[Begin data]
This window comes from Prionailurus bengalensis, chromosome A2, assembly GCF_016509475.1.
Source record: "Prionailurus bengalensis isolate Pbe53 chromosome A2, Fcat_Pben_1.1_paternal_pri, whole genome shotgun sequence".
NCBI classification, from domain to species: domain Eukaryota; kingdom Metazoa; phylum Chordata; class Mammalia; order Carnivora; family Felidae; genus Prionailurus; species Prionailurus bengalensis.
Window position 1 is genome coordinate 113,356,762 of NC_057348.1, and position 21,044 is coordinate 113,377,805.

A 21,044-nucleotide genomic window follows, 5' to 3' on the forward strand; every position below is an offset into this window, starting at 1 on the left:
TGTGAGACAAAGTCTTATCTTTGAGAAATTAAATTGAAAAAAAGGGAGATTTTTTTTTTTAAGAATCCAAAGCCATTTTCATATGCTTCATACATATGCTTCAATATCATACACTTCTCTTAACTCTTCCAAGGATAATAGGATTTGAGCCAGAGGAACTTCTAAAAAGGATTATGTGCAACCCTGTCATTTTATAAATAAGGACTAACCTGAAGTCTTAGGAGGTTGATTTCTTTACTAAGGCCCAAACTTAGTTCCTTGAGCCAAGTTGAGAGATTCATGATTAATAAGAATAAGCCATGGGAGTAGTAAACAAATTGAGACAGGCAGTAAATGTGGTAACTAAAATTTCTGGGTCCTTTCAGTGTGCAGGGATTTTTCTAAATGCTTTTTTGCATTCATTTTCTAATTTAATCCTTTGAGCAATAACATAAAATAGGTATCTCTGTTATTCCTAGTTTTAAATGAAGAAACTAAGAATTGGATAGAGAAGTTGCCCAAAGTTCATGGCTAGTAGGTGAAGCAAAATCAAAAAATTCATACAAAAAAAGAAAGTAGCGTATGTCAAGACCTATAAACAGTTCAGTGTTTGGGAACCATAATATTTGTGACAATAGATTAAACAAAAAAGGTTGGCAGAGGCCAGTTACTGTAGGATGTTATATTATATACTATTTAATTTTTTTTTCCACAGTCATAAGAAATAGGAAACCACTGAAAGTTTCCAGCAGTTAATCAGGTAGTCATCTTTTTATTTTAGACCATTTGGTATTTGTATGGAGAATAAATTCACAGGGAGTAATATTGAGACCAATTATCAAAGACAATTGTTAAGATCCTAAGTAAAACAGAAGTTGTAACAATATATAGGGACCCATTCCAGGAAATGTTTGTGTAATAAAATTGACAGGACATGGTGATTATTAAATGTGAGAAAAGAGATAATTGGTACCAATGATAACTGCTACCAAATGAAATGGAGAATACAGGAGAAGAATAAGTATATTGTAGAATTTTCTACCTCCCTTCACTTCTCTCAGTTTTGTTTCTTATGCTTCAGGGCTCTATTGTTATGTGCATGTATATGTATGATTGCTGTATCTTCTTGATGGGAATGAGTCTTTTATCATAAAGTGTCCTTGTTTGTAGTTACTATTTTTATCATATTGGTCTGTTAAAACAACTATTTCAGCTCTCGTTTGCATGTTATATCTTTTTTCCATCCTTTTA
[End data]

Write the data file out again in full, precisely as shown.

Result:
This window comes from Prionailurus bengalensis, chromosome A2, assembly GCF_016509475.1.
Source record: "Prionailurus bengalensis isolate Pbe53 chromosome A2, Fcat_Pben_1.1_paternal_pri, whole genome shotgun sequence".
NCBI classification, from domain to species: domain Eukaryota; kingdom Metazoa; phylum Chordata; class Mammalia; order Carnivora; family Felidae; genus Prionailurus; species Prionailurus bengalensis.
Window position 1 is genome coordinate 113,356,762 of NC_057348.1, and position 21,044 is coordinate 113,377,805.

A 21,044-nucleotide genomic window follows, 5' to 3' on the forward strand; every position below is an offset into this window, starting at 1 on the left:
TGTGAGACAAAGTCTTATCTTTGAGAAATTAAATTGAAAAAAAGGGAGATTTTTTTTTTTAAGAATCCAAAGCCATTTTCATATGCTTCATACATATGCTTCAATATCATACACTTCTCTTAACTCTTCCAAGGATAATAGGATTTGAGCCAGAGGAACTTCTAAAAAGGATTATGTGCAACCCTGTCATTTTATAAATAAGGACTAACCTGAAGTCTTAGGAGGTTGATTTCTTTACTAAGGCCCAAACTTAGTTCCTTGAGCCAAGTTGAGAGATTCATGATTAATAAGAATAAGCCATGGGAGTAGTAAACAAATTGAGACAGGCAGTAAATGTGGTAACTAAAATTTCTGGGTCCTTTCAGTGTGCAGGGATTTTTCTAAATGCTTTTTTGCATTCATTTTCTAATTTAATCCTTTGAGCAATAACATAAAATAGGTATCTCTGTTATTCCTAGTTTTAAATGAAGAAACTAAGAATTGGATAGAGAAGTTGCCCAAAGTTCATGGCTAGTAGGTGAAGCAAAATCAAAAAATTCATACAAAAAAAGAAAGTAGCGTATGTCAAGACCTATAAACAGTTCAGTGTTTGGGAACCATAATATTTGTGACAATAGATTAAACAAAAAAGGTTGGCAGAGGCCAGTTACTGTAGGATGTTATATTATATACTATTTAATTTTTTTTTCCACAGTCATAAGAAATAGGAAACCACTGAAAGTTTCCAGCAGTTAATCAGGTAGTCATCTTTTTATTTTAGACCATTTGGTATTTGTATGGAGAATAAATTCACAGGGAGTAATATTGAGACCAATTATCAAAGACAATTGTTAAGATCCTAAGTAAAACAGAAGTTGTAACAATATATAGGGACCCATTCCAGGAAATGTTTGTGTAATAAAATTGACAGGACATGGTGATTATTAAATGTGAGAAAAGAGATAATTGGTACCAATGATAACTGCTACCAAATGAAATGGAGAATACAGGAGAAGAATAAGTATATTGTAGAATTTTCTACCTCCCTTCACTTCTCTCAGTTTTGTTTCTTATGCTTCAGGGCTCTATTGTTATGTGCATGTATATGTATGATTGCTGTATCTTCTTGATGGGAATGAGTCTTTTATCATAAAGTGTCCTTGTTTGTAGTTACTATTTTTATCATATTGGTCTGTTAAAACAACTATTTCAGCTCTCGTTTGCATGTTATATCTTTTTTCCATCCTTTTA